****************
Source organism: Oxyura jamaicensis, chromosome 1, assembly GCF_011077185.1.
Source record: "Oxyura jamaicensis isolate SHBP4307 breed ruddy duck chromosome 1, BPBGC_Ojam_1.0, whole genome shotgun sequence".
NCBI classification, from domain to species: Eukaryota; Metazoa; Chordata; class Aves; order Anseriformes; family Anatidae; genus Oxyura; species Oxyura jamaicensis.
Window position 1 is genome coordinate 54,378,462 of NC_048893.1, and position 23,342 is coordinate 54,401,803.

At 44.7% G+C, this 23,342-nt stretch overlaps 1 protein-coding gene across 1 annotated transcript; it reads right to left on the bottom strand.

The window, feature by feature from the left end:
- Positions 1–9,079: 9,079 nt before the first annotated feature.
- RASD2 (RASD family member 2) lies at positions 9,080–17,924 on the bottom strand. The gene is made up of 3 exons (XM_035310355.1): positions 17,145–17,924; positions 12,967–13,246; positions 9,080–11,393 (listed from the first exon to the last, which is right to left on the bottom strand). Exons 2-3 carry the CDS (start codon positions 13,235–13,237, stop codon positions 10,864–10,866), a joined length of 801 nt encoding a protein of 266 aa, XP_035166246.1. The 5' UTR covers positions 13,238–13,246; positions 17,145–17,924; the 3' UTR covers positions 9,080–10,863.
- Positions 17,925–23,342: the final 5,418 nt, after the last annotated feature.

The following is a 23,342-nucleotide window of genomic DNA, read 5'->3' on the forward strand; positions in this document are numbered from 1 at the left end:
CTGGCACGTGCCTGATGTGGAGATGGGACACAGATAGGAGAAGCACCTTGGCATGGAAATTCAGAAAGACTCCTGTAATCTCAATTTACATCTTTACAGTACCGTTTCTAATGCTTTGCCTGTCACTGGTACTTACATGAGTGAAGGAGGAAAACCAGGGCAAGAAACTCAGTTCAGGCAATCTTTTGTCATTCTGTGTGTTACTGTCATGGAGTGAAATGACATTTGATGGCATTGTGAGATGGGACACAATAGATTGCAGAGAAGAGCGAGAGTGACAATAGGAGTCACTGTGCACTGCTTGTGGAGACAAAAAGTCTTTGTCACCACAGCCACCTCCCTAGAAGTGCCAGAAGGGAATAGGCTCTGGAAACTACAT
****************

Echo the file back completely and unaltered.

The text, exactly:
Source organism: Oxyura jamaicensis, chromosome 1, assembly GCF_011077185.1.
Source record: "Oxyura jamaicensis isolate SHBP4307 breed ruddy duck chromosome 1, BPBGC_Ojam_1.0, whole genome shotgun sequence".
NCBI classification, from domain to species: Eukaryota; Metazoa; Chordata; class Aves; order Anseriformes; family Anatidae; genus Oxyura; species Oxyura jamaicensis.
Window position 1 is genome coordinate 54,378,462 of NC_048893.1, and position 23,342 is coordinate 54,401,803.

At 44.7% G+C, this 23,342-nt stretch overlaps 1 protein-coding gene across 1 annotated transcript; it reads right to left on the bottom strand.

The window, feature by feature from the left end:
- Positions 1–9,079: 9,079 nt before the first annotated feature.
- RASD2 (RASD family member 2) lies at positions 9,080–17,924 on the bottom strand. The gene is made up of 3 exons (XM_035310355.1): positions 17,145–17,924; positions 12,967–13,246; positions 9,080–11,393 (listed from the first exon to the last, which is right to left on the bottom strand). Exons 2-3 carry the CDS (start codon positions 13,235–13,237, stop codon positions 10,864–10,866), a joined length of 801 nt encoding a protein of 266 aa, XP_035166246.1. The 5' UTR covers positions 13,238–13,246; positions 17,145–17,924; the 3' UTR covers positions 9,080–10,863.
- Positions 17,925–23,342: the final 5,418 nt, after the last annotated feature.

The following is a 23,342-nucleotide window of genomic DNA, read 5'->3' on the forward strand; positions in this document are numbered from 1 at the left end:
CTGGCACGTGCCTGATGTGGAGATGGGACACAGATAGGAGAAGCACCTTGGCATGGAAATTCAGAAAGACTCCTGTAATCTCAATTTACATCTTTACAGTACCGTTTCTAATGCTTTGCCTGTCACTGGTACTTACATGAGTGAAGGAGGAAAACCAGGGCAAGAAACTCAGTTCAGGCAATCTTTTGTCATTCTGTGTGTTACTGTCATGGAGTGAAATGACATTTGATGGCATTGTGAGATGGGACACAATAGATTGCAGAGAAGAGCGAGAGTGACAATAGGAGTCACTGTGCACTGCTTGTGGAGACAAAAAGTCTTTGTCACCACAGCCACCTCCCTAGAAGTGCCAGAAGGGAATAGGCTCTGGAAACTACAT